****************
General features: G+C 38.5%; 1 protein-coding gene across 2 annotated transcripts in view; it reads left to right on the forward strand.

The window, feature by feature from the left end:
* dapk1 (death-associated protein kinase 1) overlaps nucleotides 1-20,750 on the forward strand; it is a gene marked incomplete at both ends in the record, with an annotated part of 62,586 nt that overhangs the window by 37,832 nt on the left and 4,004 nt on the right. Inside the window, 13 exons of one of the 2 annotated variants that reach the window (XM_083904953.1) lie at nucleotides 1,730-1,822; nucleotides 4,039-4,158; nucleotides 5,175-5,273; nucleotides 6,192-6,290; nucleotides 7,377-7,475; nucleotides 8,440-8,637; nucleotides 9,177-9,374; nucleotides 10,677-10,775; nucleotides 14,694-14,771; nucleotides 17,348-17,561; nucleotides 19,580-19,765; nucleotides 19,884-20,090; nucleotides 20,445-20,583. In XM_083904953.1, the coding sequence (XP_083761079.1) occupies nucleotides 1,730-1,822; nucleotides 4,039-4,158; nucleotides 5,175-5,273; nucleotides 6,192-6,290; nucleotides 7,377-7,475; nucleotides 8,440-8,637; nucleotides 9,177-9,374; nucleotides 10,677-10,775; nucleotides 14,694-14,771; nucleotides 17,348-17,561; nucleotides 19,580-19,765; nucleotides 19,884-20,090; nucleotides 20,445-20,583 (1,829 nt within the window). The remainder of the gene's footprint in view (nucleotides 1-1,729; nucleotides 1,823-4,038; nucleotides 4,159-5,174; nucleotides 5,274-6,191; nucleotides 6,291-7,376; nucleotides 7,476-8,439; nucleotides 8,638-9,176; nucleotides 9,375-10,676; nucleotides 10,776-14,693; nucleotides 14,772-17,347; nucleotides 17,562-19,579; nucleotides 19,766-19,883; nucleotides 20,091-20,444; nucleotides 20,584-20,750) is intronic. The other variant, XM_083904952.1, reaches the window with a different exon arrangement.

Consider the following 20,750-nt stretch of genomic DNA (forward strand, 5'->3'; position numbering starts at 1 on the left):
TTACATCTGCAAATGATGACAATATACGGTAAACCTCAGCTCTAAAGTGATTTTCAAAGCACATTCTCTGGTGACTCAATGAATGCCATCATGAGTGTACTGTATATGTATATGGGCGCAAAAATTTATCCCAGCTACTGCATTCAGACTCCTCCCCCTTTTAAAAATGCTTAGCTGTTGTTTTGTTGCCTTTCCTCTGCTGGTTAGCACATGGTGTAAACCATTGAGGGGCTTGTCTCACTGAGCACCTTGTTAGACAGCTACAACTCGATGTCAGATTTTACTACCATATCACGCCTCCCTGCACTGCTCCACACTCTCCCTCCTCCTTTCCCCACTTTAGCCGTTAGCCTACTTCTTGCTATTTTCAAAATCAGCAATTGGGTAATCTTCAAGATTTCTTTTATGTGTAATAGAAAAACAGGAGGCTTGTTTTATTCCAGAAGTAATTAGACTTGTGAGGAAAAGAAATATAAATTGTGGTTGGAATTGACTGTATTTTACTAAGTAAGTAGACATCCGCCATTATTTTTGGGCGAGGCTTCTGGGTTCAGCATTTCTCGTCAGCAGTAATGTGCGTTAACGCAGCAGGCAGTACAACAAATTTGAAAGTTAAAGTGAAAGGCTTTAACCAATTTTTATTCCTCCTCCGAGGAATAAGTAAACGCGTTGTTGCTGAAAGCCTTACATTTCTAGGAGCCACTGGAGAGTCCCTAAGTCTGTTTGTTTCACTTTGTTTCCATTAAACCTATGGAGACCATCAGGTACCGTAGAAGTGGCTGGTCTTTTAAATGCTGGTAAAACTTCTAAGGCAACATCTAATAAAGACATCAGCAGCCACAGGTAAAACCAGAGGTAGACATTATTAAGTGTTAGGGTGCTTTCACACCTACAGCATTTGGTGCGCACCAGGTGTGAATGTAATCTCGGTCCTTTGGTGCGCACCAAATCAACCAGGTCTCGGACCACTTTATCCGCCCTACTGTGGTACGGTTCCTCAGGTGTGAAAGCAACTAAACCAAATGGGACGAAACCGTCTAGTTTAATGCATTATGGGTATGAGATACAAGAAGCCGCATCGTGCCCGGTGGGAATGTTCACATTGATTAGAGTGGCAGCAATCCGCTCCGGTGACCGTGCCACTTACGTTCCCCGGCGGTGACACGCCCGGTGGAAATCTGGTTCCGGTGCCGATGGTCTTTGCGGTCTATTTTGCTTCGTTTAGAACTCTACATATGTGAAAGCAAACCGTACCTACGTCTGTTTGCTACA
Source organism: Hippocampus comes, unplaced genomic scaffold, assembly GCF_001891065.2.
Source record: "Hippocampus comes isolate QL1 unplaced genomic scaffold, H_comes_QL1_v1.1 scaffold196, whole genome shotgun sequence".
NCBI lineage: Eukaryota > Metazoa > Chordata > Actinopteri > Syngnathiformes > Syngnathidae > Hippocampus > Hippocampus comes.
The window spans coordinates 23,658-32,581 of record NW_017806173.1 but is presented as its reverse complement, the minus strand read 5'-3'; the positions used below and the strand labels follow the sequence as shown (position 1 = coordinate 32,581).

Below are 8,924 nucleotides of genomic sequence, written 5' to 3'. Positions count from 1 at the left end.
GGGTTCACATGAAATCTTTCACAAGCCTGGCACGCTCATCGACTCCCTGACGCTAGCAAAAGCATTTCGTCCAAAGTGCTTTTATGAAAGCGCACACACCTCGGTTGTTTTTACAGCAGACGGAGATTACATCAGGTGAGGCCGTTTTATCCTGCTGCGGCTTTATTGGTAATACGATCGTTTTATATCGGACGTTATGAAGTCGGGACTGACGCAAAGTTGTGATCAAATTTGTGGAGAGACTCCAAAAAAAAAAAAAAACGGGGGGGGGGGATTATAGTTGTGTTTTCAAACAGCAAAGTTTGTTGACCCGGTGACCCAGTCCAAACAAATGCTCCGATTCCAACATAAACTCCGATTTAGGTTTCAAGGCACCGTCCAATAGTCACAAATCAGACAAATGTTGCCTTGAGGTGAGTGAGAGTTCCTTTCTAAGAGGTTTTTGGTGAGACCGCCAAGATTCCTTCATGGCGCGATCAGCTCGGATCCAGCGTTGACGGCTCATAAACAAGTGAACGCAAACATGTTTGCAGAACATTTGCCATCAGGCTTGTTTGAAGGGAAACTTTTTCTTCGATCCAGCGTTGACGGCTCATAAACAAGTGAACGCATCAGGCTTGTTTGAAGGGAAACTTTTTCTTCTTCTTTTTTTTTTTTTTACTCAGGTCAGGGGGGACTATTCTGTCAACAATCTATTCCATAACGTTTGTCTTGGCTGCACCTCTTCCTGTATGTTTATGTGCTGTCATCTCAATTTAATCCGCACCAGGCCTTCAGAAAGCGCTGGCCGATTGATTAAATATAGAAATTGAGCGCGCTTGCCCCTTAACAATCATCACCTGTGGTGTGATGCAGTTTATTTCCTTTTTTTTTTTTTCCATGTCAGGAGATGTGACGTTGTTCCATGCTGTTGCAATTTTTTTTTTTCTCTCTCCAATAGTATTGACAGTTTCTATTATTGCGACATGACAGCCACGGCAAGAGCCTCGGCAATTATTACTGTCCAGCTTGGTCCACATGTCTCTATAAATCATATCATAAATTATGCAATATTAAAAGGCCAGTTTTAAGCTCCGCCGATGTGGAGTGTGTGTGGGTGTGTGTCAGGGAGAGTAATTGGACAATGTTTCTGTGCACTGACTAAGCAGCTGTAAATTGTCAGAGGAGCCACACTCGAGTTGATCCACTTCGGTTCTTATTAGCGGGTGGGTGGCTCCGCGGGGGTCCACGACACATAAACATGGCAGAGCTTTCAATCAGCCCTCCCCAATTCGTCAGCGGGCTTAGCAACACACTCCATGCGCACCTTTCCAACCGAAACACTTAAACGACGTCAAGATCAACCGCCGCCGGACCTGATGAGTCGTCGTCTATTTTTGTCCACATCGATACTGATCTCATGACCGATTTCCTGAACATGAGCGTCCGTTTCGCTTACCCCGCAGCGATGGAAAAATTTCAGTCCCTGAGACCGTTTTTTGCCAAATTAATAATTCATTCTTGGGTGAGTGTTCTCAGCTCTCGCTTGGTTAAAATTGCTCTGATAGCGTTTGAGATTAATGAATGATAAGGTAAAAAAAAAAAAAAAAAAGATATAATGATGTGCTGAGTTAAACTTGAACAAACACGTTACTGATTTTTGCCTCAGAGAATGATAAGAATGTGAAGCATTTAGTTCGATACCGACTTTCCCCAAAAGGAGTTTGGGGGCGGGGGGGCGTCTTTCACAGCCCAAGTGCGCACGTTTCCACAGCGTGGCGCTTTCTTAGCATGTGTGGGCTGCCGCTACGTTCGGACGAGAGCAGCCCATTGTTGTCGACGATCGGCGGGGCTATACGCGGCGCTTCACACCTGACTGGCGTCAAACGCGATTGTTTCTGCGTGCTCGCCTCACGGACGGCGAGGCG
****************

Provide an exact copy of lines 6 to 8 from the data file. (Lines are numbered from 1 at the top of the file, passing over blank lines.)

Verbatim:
Source organism: Hippocampus comes, unplaced genomic scaffold, assembly GCF_001891065.2.
Source record: "Hippocampus comes isolate QL1 unplaced genomic scaffold, H_comes_QL1_v1.1 scaffold196, whole genome shotgun sequence".
NCBI lineage: Eukaryota > Metazoa > Chordata > Actinopteri > Syngnathiformes > Syngnathidae > Hippocampus > Hippocampus comes.